Hanging A Ceiling Fan Red Wire - Guess what? The title of this informative article is merely out-and-out misleading. The sole real "con" as it pertains to your ceiling fan is what it will take to get one correctly installed. Ceiling fans could be hard to install for the inexperienced do it yourselfer. In some cases, you'll need to run an electrical line to the area where the ceiling fan will be installed. Hiring a capable, bonded and licensed electrician will probably save you much grief in the long run, unless you are skillful at achieving this sort of thing.
There's also the minor "minus" that entails the issue of regular maintenance. Properly installed, a ceiling fan provides many, many years of agreeable cooling and cost-savings on your heat bill (assuming there is a fan that allows one to reverse the blade direction).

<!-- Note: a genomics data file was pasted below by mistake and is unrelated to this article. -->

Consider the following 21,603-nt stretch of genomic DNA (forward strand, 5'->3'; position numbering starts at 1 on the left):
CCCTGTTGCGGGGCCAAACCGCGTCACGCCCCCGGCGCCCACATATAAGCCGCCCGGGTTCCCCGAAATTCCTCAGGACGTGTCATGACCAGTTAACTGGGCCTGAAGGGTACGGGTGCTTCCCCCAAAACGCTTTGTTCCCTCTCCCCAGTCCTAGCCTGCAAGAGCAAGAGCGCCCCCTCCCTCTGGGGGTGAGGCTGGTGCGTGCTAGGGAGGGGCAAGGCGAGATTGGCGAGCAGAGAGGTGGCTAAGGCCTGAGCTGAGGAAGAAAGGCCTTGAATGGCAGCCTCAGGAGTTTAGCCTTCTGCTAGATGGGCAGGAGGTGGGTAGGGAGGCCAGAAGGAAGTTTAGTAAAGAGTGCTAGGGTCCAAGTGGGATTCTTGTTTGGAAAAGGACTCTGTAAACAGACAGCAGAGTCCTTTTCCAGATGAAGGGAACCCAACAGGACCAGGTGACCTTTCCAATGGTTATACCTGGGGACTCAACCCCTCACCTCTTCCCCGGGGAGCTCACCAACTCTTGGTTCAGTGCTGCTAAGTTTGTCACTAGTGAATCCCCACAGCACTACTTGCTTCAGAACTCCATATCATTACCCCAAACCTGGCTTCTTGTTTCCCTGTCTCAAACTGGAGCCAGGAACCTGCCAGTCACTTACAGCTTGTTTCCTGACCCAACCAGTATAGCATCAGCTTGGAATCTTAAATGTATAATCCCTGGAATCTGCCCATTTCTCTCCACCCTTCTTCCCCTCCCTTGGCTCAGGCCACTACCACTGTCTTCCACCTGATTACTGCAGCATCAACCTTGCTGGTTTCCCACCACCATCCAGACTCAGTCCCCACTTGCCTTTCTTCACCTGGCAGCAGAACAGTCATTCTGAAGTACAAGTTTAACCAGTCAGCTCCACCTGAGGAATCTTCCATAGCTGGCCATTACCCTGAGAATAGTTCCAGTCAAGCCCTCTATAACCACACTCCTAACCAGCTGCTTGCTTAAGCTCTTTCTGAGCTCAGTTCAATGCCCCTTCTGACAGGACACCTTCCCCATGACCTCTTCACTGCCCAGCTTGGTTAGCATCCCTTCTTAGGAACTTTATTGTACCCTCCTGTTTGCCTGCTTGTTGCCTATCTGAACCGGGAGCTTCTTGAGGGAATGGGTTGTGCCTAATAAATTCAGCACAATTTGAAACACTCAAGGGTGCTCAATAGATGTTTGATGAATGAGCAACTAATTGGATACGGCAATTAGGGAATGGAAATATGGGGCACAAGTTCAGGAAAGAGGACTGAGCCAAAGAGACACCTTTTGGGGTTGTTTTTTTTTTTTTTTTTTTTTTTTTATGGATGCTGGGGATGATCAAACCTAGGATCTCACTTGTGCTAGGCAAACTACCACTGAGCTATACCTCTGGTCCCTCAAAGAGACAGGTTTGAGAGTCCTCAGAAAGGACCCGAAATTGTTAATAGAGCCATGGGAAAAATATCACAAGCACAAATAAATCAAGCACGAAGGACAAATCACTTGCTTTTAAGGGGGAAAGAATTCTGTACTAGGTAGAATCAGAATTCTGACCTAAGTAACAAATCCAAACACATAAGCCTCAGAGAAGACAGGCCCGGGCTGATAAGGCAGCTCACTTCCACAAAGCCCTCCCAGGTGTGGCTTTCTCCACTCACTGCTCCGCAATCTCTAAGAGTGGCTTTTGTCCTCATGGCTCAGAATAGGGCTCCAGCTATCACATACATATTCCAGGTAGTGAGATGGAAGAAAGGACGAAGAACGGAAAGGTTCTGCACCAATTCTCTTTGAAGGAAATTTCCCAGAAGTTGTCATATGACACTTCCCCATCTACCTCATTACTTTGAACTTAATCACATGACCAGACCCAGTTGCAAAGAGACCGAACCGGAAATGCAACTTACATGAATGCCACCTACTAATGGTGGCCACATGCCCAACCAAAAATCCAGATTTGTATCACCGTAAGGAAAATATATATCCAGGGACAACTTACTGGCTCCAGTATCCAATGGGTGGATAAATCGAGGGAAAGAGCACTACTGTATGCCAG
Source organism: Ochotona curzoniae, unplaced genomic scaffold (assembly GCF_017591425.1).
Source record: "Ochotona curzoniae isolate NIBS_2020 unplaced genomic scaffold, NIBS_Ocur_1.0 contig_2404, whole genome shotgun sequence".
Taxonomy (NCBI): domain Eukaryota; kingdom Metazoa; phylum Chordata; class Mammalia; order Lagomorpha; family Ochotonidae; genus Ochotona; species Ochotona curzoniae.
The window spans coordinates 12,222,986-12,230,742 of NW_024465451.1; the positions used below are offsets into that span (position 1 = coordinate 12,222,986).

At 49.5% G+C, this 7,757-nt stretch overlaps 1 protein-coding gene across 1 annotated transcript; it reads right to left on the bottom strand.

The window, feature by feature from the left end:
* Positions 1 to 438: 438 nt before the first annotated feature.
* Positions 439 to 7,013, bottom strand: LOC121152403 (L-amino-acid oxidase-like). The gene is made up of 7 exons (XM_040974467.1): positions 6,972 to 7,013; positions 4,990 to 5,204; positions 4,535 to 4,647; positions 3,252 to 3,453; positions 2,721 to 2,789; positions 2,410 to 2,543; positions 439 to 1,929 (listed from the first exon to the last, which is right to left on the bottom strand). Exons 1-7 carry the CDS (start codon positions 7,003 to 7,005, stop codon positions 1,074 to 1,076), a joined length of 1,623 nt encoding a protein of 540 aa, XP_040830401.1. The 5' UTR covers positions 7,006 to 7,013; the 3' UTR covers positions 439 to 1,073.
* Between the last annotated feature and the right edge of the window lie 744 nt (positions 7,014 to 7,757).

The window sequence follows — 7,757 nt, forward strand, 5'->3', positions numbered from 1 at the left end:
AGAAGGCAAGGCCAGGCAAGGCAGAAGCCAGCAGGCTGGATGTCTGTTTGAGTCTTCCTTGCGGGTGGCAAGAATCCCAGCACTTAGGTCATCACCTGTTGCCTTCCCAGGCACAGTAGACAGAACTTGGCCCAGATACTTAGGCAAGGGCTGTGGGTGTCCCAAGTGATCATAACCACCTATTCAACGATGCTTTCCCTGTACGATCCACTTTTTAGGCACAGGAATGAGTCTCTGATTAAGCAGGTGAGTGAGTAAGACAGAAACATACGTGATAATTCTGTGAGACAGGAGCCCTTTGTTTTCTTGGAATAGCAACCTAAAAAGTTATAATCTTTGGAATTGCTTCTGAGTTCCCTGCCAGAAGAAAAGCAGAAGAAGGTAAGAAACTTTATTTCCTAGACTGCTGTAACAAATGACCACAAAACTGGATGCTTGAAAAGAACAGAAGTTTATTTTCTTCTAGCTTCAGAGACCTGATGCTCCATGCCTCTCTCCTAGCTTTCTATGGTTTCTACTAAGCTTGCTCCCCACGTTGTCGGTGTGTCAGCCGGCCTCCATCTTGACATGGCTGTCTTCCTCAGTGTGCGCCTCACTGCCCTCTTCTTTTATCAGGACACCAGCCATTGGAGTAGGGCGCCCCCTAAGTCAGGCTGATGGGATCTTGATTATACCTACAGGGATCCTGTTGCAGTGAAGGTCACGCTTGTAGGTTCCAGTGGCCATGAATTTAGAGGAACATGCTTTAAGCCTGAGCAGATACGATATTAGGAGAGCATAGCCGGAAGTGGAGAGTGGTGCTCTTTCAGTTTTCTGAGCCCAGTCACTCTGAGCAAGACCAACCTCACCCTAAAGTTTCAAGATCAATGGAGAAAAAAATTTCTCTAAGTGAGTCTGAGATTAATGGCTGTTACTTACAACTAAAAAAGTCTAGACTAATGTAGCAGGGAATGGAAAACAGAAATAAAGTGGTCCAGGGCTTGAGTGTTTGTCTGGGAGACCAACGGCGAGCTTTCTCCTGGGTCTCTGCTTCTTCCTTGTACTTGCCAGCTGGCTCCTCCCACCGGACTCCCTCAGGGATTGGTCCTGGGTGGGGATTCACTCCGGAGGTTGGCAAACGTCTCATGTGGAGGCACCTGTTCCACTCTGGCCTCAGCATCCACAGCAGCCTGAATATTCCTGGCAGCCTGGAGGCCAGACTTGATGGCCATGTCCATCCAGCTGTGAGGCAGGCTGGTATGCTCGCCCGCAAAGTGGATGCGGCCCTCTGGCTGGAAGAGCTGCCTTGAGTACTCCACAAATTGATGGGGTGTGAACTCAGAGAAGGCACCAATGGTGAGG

On occasion, ceiling fans require minor alterations and get out of equilibrium. Without going into great detail, ensure that every one of the screws are tight. When they aren't tightening the ones that run the fan and have come loose. When the wobbling has stopped, your issue has been solved.
Otherwise, utilize a yardstick or other straight bit of wood and put it (with the fan stopped) vertically in the outer edge of one of the blades. Rotate the blades by hand to be certain that the stick is touched by each blade. If one or more don't, merely (and gently) bend the blade(s) so that their pitch matches the others and repeat the process until you are satisfied that each blade has the same pitch. Turn the fan on again and see in the event you have solved the issue.